Power sector in 2030
Singapore has focused on phasing out petroleum products from its electricity supply by switching to natural gas, which as of 2019 accounts for 95% of its electricity generation as opposed to 2% for renewable energy. Paris Agreement compatible pathways require renewables to ramp-up 10-16% by 2030 (a five-fold factor). Such a transformation would require Singapore to revise its current gas-centric policy, and bring forward and accelerate future plans for solar, connecting to regional grids and importing green hydrogen to diversify and decarbonise its power mix.
Singapore is constrained by the availability of space, but renewable energy imports could be an option to decarbonise its power system. There are various renewable energy projects (including solar, and green hydrogen) being developed within the region, that could be explored to support Singapore’s import plans, for example, Australia plans to build a 3 GW solar farm and a 4500 km transmission system with undersea cabling that could power a fifth of Singapore’s energy needs. Southeast Asia also has huge renewable energy potential that can be traded within the region or exported. Southeast Asia has the technical potential to achieve 100% renewable energy supply through a regional energy system however considerable further policy would be required.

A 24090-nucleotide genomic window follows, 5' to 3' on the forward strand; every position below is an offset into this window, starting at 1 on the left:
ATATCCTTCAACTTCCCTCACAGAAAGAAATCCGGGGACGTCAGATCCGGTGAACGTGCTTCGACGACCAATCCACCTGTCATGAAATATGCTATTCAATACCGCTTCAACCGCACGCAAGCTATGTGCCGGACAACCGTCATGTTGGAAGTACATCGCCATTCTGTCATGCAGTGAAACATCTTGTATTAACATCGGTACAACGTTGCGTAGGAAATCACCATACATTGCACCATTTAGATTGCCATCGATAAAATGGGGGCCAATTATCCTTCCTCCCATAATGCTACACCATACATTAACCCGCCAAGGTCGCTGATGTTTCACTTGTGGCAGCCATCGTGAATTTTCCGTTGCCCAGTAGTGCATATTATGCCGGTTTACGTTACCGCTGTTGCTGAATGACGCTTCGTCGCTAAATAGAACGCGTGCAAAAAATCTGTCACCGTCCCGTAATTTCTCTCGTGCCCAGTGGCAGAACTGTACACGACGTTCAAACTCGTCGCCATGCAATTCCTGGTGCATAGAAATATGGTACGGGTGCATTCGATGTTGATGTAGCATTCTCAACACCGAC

Towards a fully decarbonised power system
The emissions intensity of Singapore’s power sector can reach zero to 8 gCO₂/kWh by 2040 and zero to -128 gCO₂/kWh by 2050. This would require Singapore to phase out coal, which plays a minor role, immediately from the power sector, and phase out gas between 2040 and 2050. Singapore committed to phase out coal by 2030s at COP26.
Paris Agreement compatible pathways show a high potential for renewable energy (domestic and imported). If renewables reached 94-95% of generation by 2040, this would enable achieving a 1.5°C pathway without having to rely on CDR technologies.
If Singapore continues its natural gas reliance and delays the phase out date of 2040, it risks relying more heavily on negative emissions at a later date, and stranded assets. It also exposes itself to fossil fuel price volatility, and missing out on the comparative green economic advantage.